A new Towers Watson survey reveals that U.S. drivers are becoming increasingly more comfortable with usage-based auto insurance programs, which allow auto insurers to monitor a policyholder’s driving habits with a telematics device in exchange for potential premium savings.
Survey results reveal an increase in the number of customers who have, or have had, a UBI policy in the last 17 months, which has nearly doubled from 4.5% in February of 2013 to 8.5% in July of 2014.
Seventy-nine percent of the 1,000 respondents surveyed claimed that they would buy a UBI policy, or would be willing to consider the concept. If the insurer guaranteed that drivers’ premiums would not rise, this number increases to 88%. These percentages are virtually unchanged from last year’s study, revealing that general interest level remains relatively stable.
“Clearly, UBI continues to gain steam in the marketplace, and our survey results support this trend,” said Robin Harbage, global lead for Towers Watson’s UBI practice and DriveAbilityservice offering. “Today, all 50 states have four or more personal auto UBI programs implemented.”
While interest in UBI remains stable, consumers’ privacy concerns about UBI have generally decreased over the last year and a half. Just over one-third of respondents indicated unease concerning insurers monitoring their driving destinations, compared to 42% from the previous survey.
“The high level of interest and decreasing consumer concerns suggest the UBI value proposition is resonating with consumers,” said Harbage. “They are becoming more and more familiar with UBI, and like what they see. They are learning UBI can offer many benefits, including lower monthly premiums, which outweigh their privacy concerns.”
While consumers become increasingly more comfortable concerning their privacy and UBI, nearly half of all consumers still feel unease about the potential higher premiums that UBI could bring. These concerns have continued to reinforce popular decisions to offer only discounts—not surcharges—based on UBI data.
“Insurers realize consumer concerns related to premium increases can have a dramatic impact on take-up rates for UBI. In the short term, most (if not all) companies in the U.S. have decided to eliminate this risk by promising not to surcharge based on driving behavior,” Harbage said.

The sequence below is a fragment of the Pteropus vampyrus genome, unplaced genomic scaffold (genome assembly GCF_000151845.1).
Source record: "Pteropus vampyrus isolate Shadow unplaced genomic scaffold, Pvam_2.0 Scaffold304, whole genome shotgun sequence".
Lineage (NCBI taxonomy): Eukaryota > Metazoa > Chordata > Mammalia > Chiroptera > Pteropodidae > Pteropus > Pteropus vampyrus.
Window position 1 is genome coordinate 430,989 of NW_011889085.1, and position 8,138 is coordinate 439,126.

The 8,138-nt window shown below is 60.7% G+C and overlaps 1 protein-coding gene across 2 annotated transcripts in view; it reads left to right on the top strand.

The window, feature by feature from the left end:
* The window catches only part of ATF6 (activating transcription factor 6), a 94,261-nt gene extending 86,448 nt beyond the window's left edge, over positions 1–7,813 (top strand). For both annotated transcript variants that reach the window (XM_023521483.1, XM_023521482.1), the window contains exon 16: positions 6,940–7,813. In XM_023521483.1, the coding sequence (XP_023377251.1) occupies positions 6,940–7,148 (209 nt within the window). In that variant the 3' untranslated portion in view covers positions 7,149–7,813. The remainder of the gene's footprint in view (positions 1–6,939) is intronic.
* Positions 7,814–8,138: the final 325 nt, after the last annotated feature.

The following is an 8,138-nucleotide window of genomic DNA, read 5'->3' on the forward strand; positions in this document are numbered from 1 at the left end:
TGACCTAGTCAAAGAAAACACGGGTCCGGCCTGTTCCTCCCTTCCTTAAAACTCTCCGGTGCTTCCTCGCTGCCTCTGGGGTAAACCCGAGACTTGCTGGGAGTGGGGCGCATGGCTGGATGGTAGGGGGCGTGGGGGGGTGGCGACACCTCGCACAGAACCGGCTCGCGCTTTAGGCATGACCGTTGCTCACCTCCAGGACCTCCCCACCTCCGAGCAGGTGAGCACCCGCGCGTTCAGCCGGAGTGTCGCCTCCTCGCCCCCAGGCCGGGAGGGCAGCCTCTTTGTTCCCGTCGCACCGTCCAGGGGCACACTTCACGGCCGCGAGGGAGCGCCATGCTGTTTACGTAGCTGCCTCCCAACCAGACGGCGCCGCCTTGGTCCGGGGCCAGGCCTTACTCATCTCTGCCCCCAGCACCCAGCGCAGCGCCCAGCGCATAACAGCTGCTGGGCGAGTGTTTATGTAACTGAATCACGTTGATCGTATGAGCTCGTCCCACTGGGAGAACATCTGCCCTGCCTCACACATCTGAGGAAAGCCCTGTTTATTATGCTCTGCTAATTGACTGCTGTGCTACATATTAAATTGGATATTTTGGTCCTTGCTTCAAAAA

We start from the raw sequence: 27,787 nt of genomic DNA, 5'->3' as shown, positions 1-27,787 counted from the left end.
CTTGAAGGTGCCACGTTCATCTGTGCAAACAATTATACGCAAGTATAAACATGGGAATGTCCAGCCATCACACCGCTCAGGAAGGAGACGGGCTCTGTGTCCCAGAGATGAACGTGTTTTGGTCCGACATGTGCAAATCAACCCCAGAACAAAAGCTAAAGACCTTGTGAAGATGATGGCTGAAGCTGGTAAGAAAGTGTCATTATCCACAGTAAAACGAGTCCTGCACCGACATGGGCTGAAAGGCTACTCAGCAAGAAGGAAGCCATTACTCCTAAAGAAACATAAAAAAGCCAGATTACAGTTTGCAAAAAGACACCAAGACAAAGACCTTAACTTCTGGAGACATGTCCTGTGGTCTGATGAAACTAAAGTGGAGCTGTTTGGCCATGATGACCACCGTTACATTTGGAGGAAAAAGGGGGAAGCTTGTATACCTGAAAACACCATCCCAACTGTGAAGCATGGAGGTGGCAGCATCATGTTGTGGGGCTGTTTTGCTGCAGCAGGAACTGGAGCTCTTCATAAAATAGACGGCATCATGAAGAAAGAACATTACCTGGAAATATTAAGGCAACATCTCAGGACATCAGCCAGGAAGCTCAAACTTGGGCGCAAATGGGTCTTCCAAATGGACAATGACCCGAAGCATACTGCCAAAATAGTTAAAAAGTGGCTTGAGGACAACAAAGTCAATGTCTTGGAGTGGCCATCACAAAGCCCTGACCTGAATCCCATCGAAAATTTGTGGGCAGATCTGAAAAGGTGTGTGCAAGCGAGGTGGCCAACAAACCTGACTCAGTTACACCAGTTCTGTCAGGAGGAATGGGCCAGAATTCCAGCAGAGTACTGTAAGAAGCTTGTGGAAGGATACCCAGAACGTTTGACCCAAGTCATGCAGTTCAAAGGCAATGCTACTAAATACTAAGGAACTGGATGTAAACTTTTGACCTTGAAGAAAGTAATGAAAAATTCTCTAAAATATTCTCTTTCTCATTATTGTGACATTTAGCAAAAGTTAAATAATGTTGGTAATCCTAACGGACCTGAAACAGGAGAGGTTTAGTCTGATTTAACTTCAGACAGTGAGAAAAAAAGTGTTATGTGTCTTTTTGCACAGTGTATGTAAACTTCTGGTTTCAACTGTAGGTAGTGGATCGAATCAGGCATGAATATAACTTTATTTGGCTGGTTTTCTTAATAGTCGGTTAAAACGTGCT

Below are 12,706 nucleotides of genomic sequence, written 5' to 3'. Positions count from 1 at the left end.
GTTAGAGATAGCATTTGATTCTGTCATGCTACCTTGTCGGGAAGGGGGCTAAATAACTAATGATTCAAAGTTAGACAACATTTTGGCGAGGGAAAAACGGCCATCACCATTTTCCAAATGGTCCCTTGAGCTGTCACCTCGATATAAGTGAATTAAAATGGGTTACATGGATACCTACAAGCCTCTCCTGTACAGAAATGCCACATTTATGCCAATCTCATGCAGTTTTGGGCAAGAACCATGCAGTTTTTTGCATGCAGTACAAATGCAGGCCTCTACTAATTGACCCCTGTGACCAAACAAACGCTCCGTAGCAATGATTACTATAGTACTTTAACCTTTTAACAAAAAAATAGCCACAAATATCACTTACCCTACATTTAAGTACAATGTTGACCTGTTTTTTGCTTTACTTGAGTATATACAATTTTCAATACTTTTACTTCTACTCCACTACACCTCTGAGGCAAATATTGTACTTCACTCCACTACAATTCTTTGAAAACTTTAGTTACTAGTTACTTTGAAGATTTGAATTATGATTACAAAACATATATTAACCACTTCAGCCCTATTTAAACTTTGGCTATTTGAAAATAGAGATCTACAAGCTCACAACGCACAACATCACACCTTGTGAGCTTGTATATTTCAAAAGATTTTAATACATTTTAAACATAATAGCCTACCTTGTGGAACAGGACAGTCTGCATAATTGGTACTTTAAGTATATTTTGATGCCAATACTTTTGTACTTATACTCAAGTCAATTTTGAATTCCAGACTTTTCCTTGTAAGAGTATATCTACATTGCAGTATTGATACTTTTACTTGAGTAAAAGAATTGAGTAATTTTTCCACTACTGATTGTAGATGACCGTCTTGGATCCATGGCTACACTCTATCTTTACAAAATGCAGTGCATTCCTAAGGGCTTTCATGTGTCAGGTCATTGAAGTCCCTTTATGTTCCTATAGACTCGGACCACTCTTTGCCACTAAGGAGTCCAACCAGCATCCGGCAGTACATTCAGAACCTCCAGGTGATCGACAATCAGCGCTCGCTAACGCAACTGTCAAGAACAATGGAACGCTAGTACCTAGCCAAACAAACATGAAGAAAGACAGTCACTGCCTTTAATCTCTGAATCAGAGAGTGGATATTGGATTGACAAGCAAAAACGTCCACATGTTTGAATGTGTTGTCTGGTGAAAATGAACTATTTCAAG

Most UBI programs in the U.S. use OBD II devices, which plug into a port under the dash of the car to monitor and collect driving data, but the Towers Watson report also reveals that customers are more willing to use their smartphones to monitor their driving habits. Eighty percent of smartphone owners believe it is acceptable to download UBI applications onto their phones to track their driving, though over one third of survey respondents claim that they do not currently own a smartphone.
“Smartphone implementations of UBI are very appealing to many insurance companies because they don’t require as much up-front cost as purchasing OBD II devices. But they also come with challenges. We have not yet seen a smartphone solution gain widespread adoption in the U.S.,” said Len Llaguno, senior consultant at Towers Watson. “There is a tremendous opportunity for insurers that can figure this out.”
Using a smartphone app appeals to many consumers, who expressed their preference for features that would automatically allow them to confirm the driving journey’s accuracy upon conclusion and periodically provide their odometer reading.
“Ensuring you are collecting all of an insureds’ driving experiences is a key challenge with smartphone-based programs. It is good to see a high percentage willing to confirm the accuracy, but it remains to be seen whether drivers will reliably and consistently do it,” said Llaguno.
The biggest issue with smartphone integration and UBI concerns battery usage. Only 39% of respondents said a noticeable drain on battery life that impacts daily usage would be acceptable, but many costumers do recognize some drain on battery life is a necessary part of smartphone UBI integration. Seventy-six percent say that a modest drain that does not impact daily usage would be acceptable.
But for many, it isn’t just the battery usage; data usage is also a major concern.
“It’s clear smartphone apps haven’t solved all of the issues related to collecting accurate and sufficient vehicle operation data, and will face consumer challenges in the marketplace,” said Llaguno.